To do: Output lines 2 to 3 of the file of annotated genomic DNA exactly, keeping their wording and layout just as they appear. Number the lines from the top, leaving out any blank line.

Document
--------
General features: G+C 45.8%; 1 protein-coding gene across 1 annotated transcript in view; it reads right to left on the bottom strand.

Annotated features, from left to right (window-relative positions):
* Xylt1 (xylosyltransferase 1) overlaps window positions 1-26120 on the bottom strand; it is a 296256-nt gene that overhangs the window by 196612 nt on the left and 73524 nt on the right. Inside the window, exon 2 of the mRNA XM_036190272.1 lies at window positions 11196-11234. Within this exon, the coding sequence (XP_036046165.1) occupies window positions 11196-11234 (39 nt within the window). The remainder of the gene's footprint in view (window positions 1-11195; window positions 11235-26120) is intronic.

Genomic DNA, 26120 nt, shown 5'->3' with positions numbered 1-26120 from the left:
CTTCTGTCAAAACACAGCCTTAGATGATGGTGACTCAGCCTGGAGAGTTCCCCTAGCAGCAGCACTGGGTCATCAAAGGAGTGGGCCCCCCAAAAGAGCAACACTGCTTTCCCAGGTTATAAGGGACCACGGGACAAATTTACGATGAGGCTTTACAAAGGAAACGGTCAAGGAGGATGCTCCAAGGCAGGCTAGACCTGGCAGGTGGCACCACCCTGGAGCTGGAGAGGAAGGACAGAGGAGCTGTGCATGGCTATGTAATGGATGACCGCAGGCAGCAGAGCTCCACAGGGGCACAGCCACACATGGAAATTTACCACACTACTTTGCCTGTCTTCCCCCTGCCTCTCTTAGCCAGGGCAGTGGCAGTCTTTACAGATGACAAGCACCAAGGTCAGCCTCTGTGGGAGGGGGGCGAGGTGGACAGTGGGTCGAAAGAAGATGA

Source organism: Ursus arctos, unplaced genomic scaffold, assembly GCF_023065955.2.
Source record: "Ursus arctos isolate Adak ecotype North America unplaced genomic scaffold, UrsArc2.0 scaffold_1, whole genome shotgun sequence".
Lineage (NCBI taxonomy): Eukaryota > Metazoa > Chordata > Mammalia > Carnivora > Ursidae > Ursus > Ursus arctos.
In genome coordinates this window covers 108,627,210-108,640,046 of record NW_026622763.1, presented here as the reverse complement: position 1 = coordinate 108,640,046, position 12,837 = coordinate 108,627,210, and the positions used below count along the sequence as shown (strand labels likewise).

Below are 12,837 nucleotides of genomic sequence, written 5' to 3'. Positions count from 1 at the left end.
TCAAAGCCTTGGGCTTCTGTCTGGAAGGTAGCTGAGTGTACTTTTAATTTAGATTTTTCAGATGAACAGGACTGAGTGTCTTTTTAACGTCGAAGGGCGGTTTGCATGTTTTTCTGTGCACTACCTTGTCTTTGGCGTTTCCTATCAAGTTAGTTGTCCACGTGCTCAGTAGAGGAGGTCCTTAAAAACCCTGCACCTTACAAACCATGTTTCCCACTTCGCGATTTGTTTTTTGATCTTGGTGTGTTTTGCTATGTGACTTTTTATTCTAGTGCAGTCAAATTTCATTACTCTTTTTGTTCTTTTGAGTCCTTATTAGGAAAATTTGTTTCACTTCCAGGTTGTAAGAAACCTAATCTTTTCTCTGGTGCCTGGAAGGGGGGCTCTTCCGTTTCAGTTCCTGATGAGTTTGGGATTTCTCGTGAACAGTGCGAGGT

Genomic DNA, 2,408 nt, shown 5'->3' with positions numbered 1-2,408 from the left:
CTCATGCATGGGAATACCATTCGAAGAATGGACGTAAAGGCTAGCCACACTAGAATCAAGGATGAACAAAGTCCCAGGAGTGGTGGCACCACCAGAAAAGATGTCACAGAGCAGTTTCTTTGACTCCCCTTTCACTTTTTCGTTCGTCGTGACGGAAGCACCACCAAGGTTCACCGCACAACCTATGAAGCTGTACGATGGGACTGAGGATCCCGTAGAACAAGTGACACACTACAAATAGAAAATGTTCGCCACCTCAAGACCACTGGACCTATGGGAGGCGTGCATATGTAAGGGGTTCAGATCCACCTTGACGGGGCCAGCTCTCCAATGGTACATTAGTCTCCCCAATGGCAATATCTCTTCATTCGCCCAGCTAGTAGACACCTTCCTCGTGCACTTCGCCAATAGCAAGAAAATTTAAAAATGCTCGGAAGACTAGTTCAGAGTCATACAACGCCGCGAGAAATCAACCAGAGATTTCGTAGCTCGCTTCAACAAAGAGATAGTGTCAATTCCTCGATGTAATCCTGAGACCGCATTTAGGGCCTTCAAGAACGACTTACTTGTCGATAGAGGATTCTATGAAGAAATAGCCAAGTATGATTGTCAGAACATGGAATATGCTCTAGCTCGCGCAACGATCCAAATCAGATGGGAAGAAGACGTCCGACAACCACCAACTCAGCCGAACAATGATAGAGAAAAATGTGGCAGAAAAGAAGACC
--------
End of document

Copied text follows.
Annotated features, from left to right (window-relative positions):
* Xylt1 (xylosyltransferase 1) overlaps window positions 1-26120 on the bottom strand; it is a 296256-nt gene that overhangs the window by 196612 nt on the left and 73524 nt on the right. Inside the window, exon 2 of the mRNA XM_036190272.1 lies at window positions 11196-11234. Within this exon, the coding sequence (XP_036046165.1) occupies window positions 11196-11234 (39 nt within the window). The remainder of the gene's footprint in view (window positions 1-11195; window positions 11235-26120) is intronic.